Your attitude is one of dangerous convenience as opposed to professional reality. You are exactly why we need stringent penalties for public sector data loss, beginning with imprisonment.

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Anonymous Coward

Have had first hand experience

I was once asked by a part of the NHS to provide a quote for some IT widgets.

Quote provided to NHS procurement officer, a little bit of email ping-pong ensued whilst we discussed specifications etc.

NHS procurement officer went silent for a week.

He then came back to me with an email that said "are you sure the price you gave to us is not too low ?"

These particular IT widgets have limited distribution in the UK, so there's only one disty and I know who they gave the other quote to (one of the "usual suspects" for government contracts, surprise surprise).

So yes, I don't dispute the content of the original article at all. Government entities are bending over and allowing themselves to be royally screwed by the same old suppliers, and in some cases such as mine, they do so in full knowledge that's whats happening.

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Bring purchasing in-house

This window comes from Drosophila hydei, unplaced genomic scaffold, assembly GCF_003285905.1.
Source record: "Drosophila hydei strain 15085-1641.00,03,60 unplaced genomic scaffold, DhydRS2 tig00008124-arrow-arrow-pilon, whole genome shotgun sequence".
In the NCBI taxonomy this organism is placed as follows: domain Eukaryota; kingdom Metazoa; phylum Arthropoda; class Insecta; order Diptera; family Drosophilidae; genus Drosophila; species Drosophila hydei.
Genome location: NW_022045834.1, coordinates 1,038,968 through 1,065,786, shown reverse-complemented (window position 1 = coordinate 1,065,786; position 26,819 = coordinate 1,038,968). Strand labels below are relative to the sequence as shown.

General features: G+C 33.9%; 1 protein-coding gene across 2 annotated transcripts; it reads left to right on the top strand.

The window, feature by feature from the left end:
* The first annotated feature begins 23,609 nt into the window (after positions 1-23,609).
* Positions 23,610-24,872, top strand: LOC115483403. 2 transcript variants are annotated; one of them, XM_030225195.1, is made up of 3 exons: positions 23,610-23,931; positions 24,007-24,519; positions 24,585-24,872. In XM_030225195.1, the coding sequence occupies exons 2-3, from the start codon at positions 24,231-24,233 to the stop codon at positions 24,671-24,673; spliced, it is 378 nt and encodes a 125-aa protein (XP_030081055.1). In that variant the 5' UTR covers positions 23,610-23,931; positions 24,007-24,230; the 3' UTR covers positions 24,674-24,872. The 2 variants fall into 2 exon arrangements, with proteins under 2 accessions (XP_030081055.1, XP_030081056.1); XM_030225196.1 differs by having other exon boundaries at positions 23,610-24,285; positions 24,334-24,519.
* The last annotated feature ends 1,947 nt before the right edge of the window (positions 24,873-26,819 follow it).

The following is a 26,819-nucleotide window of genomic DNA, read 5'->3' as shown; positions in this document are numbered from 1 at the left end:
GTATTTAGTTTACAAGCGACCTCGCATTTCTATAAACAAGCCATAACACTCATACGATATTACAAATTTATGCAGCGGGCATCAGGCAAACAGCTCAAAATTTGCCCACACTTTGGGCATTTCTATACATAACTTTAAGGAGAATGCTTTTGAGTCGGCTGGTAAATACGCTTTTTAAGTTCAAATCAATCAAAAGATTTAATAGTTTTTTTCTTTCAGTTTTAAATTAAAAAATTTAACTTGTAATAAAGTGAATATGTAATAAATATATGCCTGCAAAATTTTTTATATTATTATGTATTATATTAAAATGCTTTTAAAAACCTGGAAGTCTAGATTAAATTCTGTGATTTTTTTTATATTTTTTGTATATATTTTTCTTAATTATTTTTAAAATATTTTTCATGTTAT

The only way forward is to bring IT purchasing and decision making in-house so that control is at a more local level.

My main driving factor is to install and use robust and secure systems that at the same time are financially viable long term and initially priced correctly. This is not just for big items but right down to peripheral level including cables etc. The cost savings are not always obvious which is why research needs to be done when changing or selecting a supplier. You may have to self fund an initial item or system but this may allow you to negotiate better rates and prices moving forward and all contracts and warranties are then in your own name.

Looking to work with other similar organizations that are also up against the same issues with regard to IT costs may allow you to join forces and increase your buying power even further.

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Anonymous Coward

Re: Bring purchasing in-house